The Work of ESCWA to Mainstream Disability into the Development Process

The relationship between disability and development is integral to the mission of ESCWA, which aims to support member countries in achieving inclusive and sustainable growth. Within ESCWA, the Social Development Division is the focal point on issues and policies related to persons with disabilities.  A major role of the division is to promote the development of people-centred and participatory policies and advocate and support the implementation of international group-specific frameworks and instruments, including those targeting persons with disabilities.  This is achieved through normative and consultative processes, technical support and field projects.

Global and Regional Disability Frameworks

The work of ESCWA on disability originally stemmed from the World Programme of Action Concerning Disabled Persons (1982),[1] the United Nations Standard Rules on the Equalization of Opportunities for Persons with Disabilities (1993)[2] and CRPD (2006).

Within the United Nations system, ESCWA is a member of the Inter-Agency Support Group for CRPD.  This group is composed of over 25 United Nations system agencies, funds and programmes and provides advice and assistance in mainstreaming the actions laid out by the Convention into the strategic plans, policies and programmes of the United Nations system.  This group also provides a forum for member organizations of the United Nations and other agencies to exchange information and strengthen cooperation in relation to the rights of persons with disabilities and other development concerns.[3]

As the regional arm of the United Nations, ESCWA plays an important role in rallying all stakeholders around social development priorities, including disability.  Working alongside the League of Arab States and the Arab Organization for Disabled People, the efforts of ESCWA culminated in proclaiming the period 2004-2013 as the Arab Decade for Persons with Disabilities during the Arab Summit in Tunis in 2004.  The translation of the Decade into a comprehensive Plan of Action provided a regional framework for cooperation on the different priority areas.  The Plan of Action called for concrete actions to ensure that Arab persons with disabilities were aware of and able to exercise their social, economic and civil rights.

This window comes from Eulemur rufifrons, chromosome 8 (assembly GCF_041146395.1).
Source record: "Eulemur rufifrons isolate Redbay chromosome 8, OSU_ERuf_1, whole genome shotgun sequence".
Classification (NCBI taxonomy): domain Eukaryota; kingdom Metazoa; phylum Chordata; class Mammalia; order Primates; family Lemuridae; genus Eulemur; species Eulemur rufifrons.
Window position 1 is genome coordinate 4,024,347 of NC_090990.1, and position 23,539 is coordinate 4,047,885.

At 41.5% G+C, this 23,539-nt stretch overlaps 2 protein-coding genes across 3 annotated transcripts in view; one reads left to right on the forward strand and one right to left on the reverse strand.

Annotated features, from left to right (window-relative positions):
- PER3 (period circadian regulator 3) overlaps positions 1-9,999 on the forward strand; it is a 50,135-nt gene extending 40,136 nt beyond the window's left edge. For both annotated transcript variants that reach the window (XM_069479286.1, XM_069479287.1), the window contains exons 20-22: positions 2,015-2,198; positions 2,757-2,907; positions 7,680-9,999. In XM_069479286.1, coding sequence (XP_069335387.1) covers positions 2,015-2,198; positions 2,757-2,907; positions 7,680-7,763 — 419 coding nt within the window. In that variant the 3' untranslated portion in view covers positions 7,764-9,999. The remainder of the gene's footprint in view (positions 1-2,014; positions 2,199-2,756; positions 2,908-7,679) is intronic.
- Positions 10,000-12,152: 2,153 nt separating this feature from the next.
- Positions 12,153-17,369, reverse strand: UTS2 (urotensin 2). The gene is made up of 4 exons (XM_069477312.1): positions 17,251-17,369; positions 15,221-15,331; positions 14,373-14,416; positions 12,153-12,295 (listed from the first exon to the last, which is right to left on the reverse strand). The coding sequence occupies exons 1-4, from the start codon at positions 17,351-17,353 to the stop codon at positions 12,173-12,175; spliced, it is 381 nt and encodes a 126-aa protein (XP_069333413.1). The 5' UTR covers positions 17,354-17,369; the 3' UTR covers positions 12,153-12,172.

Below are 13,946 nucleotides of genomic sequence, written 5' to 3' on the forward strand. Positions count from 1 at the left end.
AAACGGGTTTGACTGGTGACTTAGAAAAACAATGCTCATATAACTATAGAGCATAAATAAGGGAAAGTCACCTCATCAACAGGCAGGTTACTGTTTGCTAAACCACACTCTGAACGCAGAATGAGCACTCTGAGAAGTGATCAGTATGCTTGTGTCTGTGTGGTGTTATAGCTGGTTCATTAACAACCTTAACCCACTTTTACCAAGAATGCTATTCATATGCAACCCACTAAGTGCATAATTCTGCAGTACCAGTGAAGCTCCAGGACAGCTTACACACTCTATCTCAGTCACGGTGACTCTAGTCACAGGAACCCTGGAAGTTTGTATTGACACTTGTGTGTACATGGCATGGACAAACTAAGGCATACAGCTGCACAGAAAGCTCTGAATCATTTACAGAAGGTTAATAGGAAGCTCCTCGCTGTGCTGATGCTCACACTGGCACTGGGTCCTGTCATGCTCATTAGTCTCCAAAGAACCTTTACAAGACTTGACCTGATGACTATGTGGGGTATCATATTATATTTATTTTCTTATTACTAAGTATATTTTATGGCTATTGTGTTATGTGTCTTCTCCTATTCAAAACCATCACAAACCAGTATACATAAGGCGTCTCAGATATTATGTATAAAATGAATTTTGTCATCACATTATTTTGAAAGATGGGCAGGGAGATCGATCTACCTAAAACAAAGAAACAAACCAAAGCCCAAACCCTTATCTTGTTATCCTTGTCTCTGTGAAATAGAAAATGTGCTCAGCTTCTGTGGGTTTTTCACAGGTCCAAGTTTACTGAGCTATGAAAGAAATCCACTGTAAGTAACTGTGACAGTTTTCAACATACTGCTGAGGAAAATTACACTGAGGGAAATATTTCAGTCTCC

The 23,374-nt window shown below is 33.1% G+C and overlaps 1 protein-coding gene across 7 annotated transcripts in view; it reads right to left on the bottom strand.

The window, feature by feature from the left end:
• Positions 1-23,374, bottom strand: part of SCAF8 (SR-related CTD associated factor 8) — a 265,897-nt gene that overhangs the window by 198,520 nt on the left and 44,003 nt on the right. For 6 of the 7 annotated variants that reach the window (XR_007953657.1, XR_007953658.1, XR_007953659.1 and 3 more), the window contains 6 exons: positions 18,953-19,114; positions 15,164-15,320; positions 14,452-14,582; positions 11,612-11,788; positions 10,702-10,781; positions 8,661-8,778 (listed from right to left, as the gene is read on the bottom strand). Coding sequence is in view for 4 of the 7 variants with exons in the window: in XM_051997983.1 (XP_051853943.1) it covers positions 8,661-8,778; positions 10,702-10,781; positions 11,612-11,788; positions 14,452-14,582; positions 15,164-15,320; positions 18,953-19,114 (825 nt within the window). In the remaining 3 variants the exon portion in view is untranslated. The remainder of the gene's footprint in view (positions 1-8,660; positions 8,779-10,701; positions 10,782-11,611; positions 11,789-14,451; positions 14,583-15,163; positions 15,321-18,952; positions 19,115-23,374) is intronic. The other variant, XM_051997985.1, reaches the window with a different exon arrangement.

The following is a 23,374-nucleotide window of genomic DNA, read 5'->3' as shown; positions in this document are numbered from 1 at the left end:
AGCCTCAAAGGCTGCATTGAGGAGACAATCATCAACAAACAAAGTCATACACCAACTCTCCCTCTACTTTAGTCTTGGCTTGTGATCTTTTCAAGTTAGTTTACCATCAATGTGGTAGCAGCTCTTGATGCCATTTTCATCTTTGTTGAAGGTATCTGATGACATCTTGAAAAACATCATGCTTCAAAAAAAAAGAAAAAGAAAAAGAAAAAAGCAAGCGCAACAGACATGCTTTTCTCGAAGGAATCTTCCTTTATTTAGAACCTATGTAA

Data Collection and the Rights-Based Approach

Over the past decade, the United Nations General Assembly called for urgent attention to specific disability priority areas, including the “full and effective participation of persons with disabilities, building a knowledge base of disability data and facts and promoting accessibility of the built environment and of information and communications technology.”[4]  Accordingly, ESCWA has examined national statistics and policies related to persons with disabilities and their integration in public life, while advocating a rights-based approach. The results of that effort include the following:

  • A country study on disability policy in Jordan:[5] the study adopted a rights-based approach to map the access of persons with physical disabilities to education and health services, employment and social protection;
  • A report on proposed methods to combat poverty among persons with disabilities:[6] this report looked into the interlinkages between disability and factors that lead to poverty and social exclusion;
  • A paper on the regional and international practices that foster the inclusion of persons with disabilities in the labour market:[7] the paper examined international and regional experiences in promoting the inclusion of persons with disabilities and provisions for enhancing their employment and social protection;
  • The eighth session of the ESCWA Committee on Social Development: the meeting was held in Beirut in March 2011 and provided a forum for government representatives of ESCWA member countries to discuss key issues on disability.

Strengthening Knowledge and Policy Infrastructure

Gathering statistics and information is crucial to enable policymakers, researchers and disability advocates to engage in a collective learning process and adopt appropriate policy options.  Accordingly, ESCWA is conducting research on disability statistics and an inventory of national disability policies.  The research will contribute to a regional policy debate that will culminate in a regional conference on the goals, objectives and the progress made in implementing the Plan of Action of the Arab Decade for Persons with Disabilities and CRPD.

Ultimately, the research aims at improving policies that serve persons with disabilities in the region, and increasing the commitment of Governments towards mainstreaming disability into the development process through a time-bound Plan of Action.  It is anticipated that the Plan of Action will highlight gaps and capacity-building needs of Arab countries to implement the Convention and devise a framework to meet those needs. In that respect, ESCWA is reaching out to member countries and partnering with concerned national and regional stakeholders, including civil society, to inform the research process.  Civil society has an important role to play in promoting the rights of persons with disabilities and in monitoring the implementation of CRPD.[8]  Furthermore, ESCWA will use its convening power to facilitate the transfer of knowledge and best practice from other developed regions to foster the civic participation of persons with disabilities and enable them to influence decisions that affect their lives.

Alignment with the Millennium Development Goals